At The Market with Tetrad – The Zim Sun fails to rise


By Admire Mavolwane

FIRST Mutual Ltd shareholders and investors in general heaved a sigh of relief on Monday when the counter’s suspension was lifted by the ZSE after a three-month absen

ce.


The reinstatement came after the CEO and board chairman had ceded to demands from the ZSE to relinquish their positions in the group. Assuming that shareholders had shared the same sentiments, the recently held AGM provided the right and proper opportunity to press for the resignation of the two.


The whole First Mutual debacle brings to the fore the issue of shareholder rights and recourse. We are of the view that whilst reforms and other noble intentions are necessary and indeed welcome in the new economic order, implementation of the same should not infringe upon the rights of those parties who are supposedly being protected. As has been noted before, neither the reasons for the suspension nor the grounds under which such suspension was to be lifted were ever formally revealed by the relevant authorities, save for “quotations” in various press reports.


To date there has been no official statement from the bourse on the reinstatement. Companies have in the past been reprimanded, and sometimes coerced into issuing cautionary statements updating stakeholders on material developments. The bourse should at least practice what it preaches.


On the positive side for FML shareholders, however, is that the resumption of trade in the counter coincided with a bullish stock market which saw the industrial index gaining 14% for the week to Wednesday June 2 where it closed on 554 664 points. Demand for the counter has been strong, propelling the price from $14 to $35, (incidentally the issue price!), in the three days following the lifting of the suspension. There has also been an apparent re-rating of banking counters, particularly Barclays, CBZ and Kingdom, following the release of exceptional results from Finhold.


Turning to corporate results, this week we look at those from Zimsun, Powerspeed and Falgold.


We start with Zimsun, whose twelve-month results to March 31 probably reflect the true state of the tourism industry in the country. Foreign tourist arrivals on the one hand, remained largely depressed, whilst on the other, runaway inflation and the new monetary policy statement induced liquidity crunch in the last quarter led to a 21% decline in domestic tourism. This saw the leisure group recording a below inflation turnover growth of 434% to $43,2 billion.


By contrast, operating expenses grew by 552% to $38,7 billion, outpacing the growth in turnover by a wide margin. Consequently, operating margins eased significantly from 27% to 10%. A $1,3 billion operating loss at Elephant Hills Hotel reopened in 2003, and the tariff hike by Zesa in the last quarter contributed three and two percentage points, respectively, to the margin decline. Against this background, operating profits recorded a paltry 110% increase to $4,5 billion.


Net finance costs increased by 204% to $1,3 billion, as the interest charge ballooned from $18 million to $1 billion and an exchange loss of $240 million was incurred compared to a gain of $404 million in the prior year.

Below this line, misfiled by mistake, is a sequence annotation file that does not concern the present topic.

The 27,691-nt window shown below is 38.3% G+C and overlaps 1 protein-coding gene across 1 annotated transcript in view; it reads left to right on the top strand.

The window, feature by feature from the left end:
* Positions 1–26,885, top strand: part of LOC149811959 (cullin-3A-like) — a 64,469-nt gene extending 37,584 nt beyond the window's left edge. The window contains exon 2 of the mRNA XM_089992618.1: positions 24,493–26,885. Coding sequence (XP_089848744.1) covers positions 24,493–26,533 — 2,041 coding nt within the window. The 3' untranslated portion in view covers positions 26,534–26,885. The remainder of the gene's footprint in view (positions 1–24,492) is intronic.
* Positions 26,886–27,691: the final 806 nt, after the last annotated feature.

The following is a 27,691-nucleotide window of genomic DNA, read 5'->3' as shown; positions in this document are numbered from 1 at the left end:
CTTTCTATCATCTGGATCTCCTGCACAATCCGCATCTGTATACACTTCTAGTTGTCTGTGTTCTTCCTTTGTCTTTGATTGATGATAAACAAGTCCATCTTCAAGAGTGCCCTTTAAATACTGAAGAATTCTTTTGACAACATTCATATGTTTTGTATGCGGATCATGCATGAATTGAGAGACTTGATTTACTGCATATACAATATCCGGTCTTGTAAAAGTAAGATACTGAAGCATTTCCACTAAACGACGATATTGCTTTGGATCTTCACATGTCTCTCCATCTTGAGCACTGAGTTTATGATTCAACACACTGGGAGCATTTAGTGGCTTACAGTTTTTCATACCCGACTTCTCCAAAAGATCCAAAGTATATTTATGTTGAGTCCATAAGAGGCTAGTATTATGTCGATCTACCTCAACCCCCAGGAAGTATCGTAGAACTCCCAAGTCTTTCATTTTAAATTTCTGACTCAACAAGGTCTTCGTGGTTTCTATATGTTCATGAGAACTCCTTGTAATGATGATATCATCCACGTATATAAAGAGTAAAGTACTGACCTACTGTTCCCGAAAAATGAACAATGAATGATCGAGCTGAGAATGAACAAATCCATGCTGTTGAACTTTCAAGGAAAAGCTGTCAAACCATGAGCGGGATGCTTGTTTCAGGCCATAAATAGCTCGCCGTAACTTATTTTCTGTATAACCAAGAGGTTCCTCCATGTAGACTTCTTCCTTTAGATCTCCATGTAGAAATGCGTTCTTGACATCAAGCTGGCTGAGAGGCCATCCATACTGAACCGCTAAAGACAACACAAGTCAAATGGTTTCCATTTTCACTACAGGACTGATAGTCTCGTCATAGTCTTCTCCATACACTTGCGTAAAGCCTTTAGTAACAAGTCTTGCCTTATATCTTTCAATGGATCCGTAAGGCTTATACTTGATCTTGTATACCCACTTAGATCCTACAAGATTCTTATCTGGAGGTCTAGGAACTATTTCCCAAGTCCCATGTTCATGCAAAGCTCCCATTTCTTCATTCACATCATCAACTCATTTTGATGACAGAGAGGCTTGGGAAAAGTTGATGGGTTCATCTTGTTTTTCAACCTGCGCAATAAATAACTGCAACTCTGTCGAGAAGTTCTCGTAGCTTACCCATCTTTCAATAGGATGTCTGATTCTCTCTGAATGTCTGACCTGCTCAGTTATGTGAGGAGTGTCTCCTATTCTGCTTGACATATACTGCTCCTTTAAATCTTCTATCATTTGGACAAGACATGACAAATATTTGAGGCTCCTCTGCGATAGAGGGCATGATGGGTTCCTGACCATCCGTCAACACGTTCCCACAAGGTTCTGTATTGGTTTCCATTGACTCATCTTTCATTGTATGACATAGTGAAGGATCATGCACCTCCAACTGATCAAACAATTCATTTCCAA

Attributable earnings of $3,4 billion were realized, up only 17% on 2003, which essentially represents an almost standstill position in relation to last year.


The first half to March 2004 saw turnover for Powerspeed, at $20,5 billion grow by a sub-inflation 356%, thanks to the infamous fall in demand. A two-week industrial action by staff had a further negative impact on performance.


The appreciation of the local currency that followed the new monetary policy reduced the cost of imported finished goods and raw materials, which mitigated against a 669% increase in overheads, to leave margins at more or less the same levels as the first half of 2003, losing three percentage points, to 31%. Operating profits, however, still grew at a diluted 314% to $6,3 billion.


The group was fortunate in that it had reduced its borrowings prior to December 2003 and thus had limited exposure to punitive interest rates. This saw net financing costs recording a relatively low threefold increase to $233 million. Attributable earnings came out at $4 billion which represents a 391% gain on 2003.


Falgold’s interim financials to March 2004, published last Friday, made dire reading for shareholders and presumably the gold mining community as whole. After a promising close to the year to September 2003 the mining concern had an awful first half.


Total gold production of 292,47 kilogrammes was 87,96 kilogrammes lower than the corresponding period last year impacted negatively by inferior yields grade and the seasonal effect of rain on dump treatments plants and open pit mining. Turnover grew by 457% to $11,2 billion as the group created a better revenue blend for itself by opting to receive a mixture of $61 000/gramme and the full international US dollar gold price on a consignment basis. This was done so as to meet both local and foreign currency requirements thereby minimizing recourse to the forex auction.

Operating expenses growth of 781% outstripped the growth in revenues resulting in operating losses of $13 million, compared with a profit of $739 million in the prior year. Of the group’s operations, only the Dalny Mine’s underground activities recorded an operating profit, of $760 million, whilst Dalny Mine dump treatment plant, Golden Quarry & Camperdown Mines recorded losses of $105 million and $563 million respectively. Venice Mine which is closed but under care and maintenance, cost the group a further $104 million.


A tax provision write back of $48 million, saw the group achieving attributable earnings of $35 million, a far cry from the $502 million of the same period last year.